Young women are earning almost a third less than young men in real terms, despite the gender pay gap closing.
Young women’s total incomes have stagnated in recent years, as they worked fewer hours than men, and in lower-paid industries.
The smallest gap in real incomes was in 2009, when men took home $5560 a year more than women. By 2012, this gap had doubled to $11,200.
The gulf in real incomes comes despite a closing of the pay gap between men and women doing roughly equal work. In 2011, young men were paid 4.3 per cent more than women in similar work, which fell to 2.2 per cent in 2012.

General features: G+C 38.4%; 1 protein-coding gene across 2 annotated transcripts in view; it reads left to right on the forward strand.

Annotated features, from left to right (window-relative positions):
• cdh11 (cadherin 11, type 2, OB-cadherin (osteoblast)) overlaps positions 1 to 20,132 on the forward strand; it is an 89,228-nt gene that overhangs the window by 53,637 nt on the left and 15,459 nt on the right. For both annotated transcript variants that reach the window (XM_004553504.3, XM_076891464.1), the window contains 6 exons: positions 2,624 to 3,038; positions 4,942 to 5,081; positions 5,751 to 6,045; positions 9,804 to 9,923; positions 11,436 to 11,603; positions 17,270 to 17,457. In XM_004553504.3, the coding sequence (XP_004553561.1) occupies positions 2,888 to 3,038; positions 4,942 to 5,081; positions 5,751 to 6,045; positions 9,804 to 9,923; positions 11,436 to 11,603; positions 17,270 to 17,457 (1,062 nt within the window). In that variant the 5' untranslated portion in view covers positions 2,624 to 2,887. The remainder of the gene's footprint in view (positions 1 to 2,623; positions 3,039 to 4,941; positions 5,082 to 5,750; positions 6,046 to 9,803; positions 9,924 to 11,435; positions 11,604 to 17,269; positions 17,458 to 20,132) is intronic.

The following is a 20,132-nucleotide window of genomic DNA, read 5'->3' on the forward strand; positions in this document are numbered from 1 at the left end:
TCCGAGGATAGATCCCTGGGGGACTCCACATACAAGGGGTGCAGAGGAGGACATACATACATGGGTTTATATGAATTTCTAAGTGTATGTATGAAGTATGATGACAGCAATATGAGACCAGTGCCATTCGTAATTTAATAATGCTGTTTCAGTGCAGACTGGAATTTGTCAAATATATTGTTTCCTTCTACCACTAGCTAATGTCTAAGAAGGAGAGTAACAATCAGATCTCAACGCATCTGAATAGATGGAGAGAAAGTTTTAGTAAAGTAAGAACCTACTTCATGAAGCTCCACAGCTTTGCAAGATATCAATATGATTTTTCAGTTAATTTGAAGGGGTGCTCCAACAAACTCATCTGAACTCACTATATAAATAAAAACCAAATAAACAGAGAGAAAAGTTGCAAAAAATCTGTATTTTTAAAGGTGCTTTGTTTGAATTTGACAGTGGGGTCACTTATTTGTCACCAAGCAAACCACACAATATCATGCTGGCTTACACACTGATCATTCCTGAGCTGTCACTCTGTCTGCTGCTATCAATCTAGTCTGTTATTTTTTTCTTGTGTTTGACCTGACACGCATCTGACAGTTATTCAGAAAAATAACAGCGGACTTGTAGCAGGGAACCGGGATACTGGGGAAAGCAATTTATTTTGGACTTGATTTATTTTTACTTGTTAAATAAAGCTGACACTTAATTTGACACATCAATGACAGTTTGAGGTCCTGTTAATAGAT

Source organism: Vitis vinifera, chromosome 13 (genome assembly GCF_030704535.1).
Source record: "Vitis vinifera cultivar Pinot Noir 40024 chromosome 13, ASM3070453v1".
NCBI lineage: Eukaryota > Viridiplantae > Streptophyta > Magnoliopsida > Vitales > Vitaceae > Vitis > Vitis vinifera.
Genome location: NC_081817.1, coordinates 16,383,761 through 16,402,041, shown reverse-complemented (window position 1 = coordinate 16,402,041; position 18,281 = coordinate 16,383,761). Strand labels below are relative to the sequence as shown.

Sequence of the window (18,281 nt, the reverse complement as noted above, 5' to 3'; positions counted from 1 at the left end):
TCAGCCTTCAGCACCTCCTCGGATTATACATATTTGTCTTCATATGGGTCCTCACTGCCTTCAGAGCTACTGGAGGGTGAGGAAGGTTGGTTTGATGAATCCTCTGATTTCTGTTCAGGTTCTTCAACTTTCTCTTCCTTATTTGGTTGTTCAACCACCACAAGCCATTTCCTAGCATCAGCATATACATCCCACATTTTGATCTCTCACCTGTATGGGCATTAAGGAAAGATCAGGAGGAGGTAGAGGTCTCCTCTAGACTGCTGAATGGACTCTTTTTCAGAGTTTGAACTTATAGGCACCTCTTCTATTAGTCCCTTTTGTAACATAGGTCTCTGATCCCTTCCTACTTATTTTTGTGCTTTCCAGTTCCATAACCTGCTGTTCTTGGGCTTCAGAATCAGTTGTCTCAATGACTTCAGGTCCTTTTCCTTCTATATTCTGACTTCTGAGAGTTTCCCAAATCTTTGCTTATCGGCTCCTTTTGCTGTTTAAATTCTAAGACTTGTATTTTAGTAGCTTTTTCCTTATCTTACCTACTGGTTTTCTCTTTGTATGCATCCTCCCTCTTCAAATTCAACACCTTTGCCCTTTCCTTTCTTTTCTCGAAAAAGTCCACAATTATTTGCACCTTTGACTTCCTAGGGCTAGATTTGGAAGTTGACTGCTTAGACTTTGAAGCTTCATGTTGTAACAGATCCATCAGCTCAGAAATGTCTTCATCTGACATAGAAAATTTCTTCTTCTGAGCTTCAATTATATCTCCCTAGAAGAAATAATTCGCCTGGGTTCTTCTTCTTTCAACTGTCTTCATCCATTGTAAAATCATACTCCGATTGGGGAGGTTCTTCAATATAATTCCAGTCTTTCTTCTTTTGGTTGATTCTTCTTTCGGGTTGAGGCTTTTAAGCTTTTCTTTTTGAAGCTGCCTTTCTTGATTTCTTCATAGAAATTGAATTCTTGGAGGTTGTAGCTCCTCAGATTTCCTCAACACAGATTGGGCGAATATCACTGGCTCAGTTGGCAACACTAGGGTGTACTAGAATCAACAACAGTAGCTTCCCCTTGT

A McDonald’s worker, Chloe Sifflett, 21, said favouritism towards boys certainly played a role in her workplace. “Guys get more shifts and more training than the girls.”
She believed women her age needed to be more aware of equality issues, but understood why workers might not want to rock the boat.
“The main priority is finding a job and keeping a job.”
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